Compulsive buying is chronic, repetitive purchasing that becomes a primary response to negative events and feelings. It is associated with craving and withdrawal and it is characterized by euphoria and/or relief from negative emotions. The prevalence rates of compulsive buying vary between 1% and 8% worldwide. Most studies report higher prevalence rates in females than males. Compulsive buying can result in substantial debts, legal problems, personal distress, and marital conflict. Empirical research demonstrates that compulsive buying has psychiatric comorbidity with depression, impulse control disorders, eating disorders, alcohol dependence, nicotine dependence, and anxiety. Psychobiological, pharmacological, and physiological studies on compulsive buying are needed since most studies are based on self-report methods (surveys, interviews, etc.). Few controlled studies have assessed the effects of pharmacological treatment on compulsive buying and there is no evidence that pharmacological treatment of compulsive buying is effective.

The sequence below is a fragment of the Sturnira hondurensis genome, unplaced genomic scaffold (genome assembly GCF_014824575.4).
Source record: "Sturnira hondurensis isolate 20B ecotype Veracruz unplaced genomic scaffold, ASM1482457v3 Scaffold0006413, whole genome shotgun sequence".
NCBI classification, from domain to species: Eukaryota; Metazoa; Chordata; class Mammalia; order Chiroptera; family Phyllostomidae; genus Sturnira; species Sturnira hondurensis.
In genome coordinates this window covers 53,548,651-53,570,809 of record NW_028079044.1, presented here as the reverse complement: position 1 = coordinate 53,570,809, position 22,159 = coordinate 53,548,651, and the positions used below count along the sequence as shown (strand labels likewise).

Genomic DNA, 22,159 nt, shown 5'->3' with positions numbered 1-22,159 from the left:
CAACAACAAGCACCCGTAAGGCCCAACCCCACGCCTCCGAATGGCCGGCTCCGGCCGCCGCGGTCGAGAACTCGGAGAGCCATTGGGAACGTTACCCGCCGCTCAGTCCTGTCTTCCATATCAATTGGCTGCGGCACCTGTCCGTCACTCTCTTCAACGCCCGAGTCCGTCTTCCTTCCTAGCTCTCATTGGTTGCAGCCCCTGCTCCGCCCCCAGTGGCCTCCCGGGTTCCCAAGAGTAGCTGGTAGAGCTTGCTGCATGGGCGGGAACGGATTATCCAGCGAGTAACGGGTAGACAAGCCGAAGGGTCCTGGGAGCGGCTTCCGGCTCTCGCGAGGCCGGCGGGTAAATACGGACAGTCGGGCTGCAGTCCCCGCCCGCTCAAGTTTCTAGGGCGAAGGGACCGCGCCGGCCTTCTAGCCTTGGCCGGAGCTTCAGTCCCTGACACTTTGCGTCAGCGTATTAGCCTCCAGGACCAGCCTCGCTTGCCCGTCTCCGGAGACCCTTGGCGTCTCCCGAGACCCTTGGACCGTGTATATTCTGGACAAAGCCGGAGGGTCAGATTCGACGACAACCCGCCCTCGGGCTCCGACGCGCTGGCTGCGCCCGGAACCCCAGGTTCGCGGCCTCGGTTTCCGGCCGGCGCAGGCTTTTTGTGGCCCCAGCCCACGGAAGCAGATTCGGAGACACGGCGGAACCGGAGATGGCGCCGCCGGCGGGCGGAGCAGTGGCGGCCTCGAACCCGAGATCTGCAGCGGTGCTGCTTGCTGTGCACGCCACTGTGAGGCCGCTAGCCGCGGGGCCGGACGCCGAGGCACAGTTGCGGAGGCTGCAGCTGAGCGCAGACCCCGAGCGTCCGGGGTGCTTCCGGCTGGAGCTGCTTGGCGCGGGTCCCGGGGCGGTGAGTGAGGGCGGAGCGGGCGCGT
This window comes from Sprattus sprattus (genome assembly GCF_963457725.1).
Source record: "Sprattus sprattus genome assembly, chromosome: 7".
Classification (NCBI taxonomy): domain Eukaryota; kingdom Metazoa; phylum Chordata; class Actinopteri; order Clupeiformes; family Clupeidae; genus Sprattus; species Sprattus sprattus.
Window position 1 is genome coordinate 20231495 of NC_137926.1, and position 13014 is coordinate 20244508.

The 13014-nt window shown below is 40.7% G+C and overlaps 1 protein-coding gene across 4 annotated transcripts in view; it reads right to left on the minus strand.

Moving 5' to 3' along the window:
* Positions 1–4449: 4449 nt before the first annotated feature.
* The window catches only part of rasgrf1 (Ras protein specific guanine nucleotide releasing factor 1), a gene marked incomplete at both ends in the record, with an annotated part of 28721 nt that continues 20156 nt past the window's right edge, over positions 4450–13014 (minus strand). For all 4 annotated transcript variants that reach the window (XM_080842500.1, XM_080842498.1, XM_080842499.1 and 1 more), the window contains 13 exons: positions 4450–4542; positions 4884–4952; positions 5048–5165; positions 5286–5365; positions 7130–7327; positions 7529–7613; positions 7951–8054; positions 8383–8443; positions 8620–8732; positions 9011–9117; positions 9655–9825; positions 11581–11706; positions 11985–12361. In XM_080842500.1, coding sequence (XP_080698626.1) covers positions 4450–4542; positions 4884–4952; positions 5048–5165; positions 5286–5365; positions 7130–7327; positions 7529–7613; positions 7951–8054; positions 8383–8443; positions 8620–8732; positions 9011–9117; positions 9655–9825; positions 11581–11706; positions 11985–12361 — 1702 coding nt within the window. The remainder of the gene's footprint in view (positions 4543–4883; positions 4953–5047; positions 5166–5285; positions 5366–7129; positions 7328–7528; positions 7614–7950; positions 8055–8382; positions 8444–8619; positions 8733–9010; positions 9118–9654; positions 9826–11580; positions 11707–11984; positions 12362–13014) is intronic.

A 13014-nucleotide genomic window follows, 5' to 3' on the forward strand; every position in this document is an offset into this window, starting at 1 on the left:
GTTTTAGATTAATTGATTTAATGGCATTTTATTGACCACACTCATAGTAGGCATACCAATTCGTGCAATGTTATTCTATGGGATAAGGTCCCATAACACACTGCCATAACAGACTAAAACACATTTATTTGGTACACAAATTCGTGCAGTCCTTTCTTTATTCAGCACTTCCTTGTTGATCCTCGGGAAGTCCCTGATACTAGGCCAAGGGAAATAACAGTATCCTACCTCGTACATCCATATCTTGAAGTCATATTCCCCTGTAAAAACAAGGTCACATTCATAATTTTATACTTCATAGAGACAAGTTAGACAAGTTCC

|Title of host publication||General Processes and Mechanisms, Prescription Medications, Caffeine and Areca, Polydrug Misuse, Emerging Addictions and Non-Drug Addictions|
|Number of pages||15|
|Publication status||Published - May 13 2016|
- Behavioral addiction
- Compulsive buying
- Sensation seeking
ASJC Scopus subject areas